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Buying a camp - a local realtor’s advice

If you’re dreaming of a secluded rural property, here are some things to know before you start looking.

Feeling left behind because most of your friends and neighbours appear to have ditched the city for their camps? You’re not alone.

Local realtor James Colquhoun says record numbers of interested clients are asking for seasonal properties for a second summer in a row. “Every summer there’s interest, but this year and the last, there’s been a huge surge of interest,” he says.

Supply has lagged far behind demand, with most people preferring to keep their seasonal properties in the family, rather than putting them for sale on the market. “Places have popped up - but they’re pretty scarce and also very expensive. A lot of people who can’t find anything now ask me about vacant land,” Colquhoun says.

For outdoorsy DIYers, buying vacant land and setting up a trailer or tent might sound like an economical solution, but there are things to consider.

“You want to know exactly how much land you’re getting,” the realtor says. “Have it surveyed and find out exactly where the property lines are.” If the land is undeveloped and all you can see some trees and bushes from the road, it’s hard to know exactly what you’re getting, without a surveyor’s professional help.

Knowing what you want to use the land for, and verifying that you can do it, is also important. “Somebody might buy a piece of vacant land, thinking they can cut down the trees, or sell the timber, or dig to build a house. But there’s lots of different bylaws in different areas, so always check with the local municipality before making your purchase,” Colquhoun says.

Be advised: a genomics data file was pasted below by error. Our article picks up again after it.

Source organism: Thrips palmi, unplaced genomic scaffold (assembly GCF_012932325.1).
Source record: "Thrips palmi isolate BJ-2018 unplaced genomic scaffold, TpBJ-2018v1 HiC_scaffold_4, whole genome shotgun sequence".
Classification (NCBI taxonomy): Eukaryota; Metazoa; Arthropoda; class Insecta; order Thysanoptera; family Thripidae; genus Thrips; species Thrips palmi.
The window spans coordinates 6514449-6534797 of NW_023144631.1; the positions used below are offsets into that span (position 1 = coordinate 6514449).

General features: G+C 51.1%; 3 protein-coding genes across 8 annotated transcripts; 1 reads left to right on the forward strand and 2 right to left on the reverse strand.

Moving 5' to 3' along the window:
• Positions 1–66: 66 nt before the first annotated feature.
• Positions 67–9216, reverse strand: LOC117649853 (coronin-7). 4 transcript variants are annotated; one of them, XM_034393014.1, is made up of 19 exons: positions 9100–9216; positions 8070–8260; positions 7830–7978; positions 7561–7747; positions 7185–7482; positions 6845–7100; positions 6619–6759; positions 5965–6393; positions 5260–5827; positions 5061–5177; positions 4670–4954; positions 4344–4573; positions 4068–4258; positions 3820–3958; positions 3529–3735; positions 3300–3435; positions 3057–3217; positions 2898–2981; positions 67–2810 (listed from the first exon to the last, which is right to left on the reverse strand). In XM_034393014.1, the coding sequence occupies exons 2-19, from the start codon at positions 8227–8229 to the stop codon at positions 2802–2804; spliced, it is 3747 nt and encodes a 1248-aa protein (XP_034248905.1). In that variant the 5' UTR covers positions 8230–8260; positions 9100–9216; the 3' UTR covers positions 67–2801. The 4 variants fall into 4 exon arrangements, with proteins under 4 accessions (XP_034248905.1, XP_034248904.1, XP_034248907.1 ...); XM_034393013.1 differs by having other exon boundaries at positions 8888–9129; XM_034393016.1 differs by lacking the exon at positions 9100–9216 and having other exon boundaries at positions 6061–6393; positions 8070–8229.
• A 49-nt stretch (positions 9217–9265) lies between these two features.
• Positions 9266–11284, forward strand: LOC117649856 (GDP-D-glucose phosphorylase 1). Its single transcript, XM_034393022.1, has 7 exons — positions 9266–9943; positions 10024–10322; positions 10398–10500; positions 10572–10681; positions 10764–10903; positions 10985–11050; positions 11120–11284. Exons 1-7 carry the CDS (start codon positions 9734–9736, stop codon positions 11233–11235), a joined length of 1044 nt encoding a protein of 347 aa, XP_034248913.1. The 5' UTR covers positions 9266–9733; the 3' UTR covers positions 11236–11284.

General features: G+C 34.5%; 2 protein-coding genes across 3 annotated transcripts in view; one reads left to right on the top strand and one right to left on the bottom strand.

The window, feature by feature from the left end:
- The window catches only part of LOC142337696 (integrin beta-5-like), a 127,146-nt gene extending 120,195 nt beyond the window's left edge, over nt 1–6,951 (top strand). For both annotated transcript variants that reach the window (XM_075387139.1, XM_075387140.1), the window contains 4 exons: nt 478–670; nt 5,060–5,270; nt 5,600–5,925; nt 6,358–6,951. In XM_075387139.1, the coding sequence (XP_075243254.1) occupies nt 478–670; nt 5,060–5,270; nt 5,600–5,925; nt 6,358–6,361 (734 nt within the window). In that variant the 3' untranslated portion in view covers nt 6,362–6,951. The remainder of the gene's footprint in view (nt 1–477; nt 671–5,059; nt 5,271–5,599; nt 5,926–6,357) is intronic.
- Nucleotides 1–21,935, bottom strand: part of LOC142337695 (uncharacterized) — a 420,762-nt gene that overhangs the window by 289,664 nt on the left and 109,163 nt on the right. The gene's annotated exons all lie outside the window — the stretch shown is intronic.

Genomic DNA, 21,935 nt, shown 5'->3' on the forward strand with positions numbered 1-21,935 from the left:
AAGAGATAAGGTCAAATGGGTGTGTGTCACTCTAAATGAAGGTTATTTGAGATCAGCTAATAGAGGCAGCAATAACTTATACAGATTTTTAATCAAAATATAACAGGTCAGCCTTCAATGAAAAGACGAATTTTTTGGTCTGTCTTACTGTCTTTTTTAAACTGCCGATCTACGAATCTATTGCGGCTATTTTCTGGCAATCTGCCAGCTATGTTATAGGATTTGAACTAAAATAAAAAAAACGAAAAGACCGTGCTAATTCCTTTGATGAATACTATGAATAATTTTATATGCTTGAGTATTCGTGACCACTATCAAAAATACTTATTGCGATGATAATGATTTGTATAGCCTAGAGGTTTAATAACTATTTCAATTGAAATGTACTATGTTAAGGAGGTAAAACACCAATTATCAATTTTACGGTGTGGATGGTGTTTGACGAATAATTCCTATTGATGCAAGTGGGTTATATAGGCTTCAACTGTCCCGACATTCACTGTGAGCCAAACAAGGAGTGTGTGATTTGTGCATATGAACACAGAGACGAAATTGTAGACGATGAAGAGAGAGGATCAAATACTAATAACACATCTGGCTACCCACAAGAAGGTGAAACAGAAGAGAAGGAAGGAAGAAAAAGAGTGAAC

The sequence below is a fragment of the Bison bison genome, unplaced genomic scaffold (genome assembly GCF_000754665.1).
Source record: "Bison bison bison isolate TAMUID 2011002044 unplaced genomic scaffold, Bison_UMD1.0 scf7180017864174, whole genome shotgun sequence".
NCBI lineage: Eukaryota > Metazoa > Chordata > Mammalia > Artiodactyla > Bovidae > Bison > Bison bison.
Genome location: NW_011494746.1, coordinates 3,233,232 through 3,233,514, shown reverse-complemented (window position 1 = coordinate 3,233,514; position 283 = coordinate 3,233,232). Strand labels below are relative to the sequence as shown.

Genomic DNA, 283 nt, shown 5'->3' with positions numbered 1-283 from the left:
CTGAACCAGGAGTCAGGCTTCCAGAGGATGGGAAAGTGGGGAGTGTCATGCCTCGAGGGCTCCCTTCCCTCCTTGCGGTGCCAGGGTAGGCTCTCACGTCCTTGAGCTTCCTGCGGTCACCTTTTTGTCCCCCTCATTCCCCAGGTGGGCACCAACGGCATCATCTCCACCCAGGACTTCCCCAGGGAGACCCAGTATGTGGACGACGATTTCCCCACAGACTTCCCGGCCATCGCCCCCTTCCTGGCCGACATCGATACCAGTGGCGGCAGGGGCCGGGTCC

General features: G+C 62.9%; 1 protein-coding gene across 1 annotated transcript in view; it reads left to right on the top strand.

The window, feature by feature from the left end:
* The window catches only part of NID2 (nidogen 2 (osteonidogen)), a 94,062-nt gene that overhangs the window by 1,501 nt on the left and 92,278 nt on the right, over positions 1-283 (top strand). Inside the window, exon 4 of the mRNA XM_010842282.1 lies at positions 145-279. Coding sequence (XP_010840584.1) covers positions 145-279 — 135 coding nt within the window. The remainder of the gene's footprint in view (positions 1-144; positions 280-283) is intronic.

If the land previously had a commercial property on it, an environmental check is recommended to make sure it is safe for habitation.

Whether you buy vacant land to develop, or an existing camp, there are certain things you should check first, according to Colquhoun. Whether you get water from a well or from a lake, it should be tested. If there is a septic tank, it should be checked out, and if you plan to install one, they can be very costly so you should be prepared.

Another thing to be aware of is that some camps are on associated land, where all camp owners pay a monthly fee to the association, and you don’t actually own the land yourself. This means that you need approval from the association before making changes or improvements to your property, such as building a boathouse. Freehold camps are more desirable, therefore more expensive, but even camps on associated land have gone up in price.

If you’re looking for a camp, now is the time, as the majority of seasonal properties come up for sale during the summer. Keep your eyes open and get your ducks in a row, Colquhoun advises. “See what you can afford; you need to be prepared,” he says.

According to Colquhoun, most clients in Thunder Bay look for seasonal properties within an hour’s drive from home. “That’s the typical thunder Bay mantra, we don’t want to be too far from anything,” he chuckles. “We’re a little spoiled that way.”

With most waterfront properties now costing more than the average home in the city, some of Colquhoun’s clients are considering selling their primary home to move full-time to a rural property. “A lot of people here, especially since the pandemic, want to find their own little piece of paradise,” he says. Remote work has made it possible for many - “It’s a lot easier now to live out at the lake,” he adds.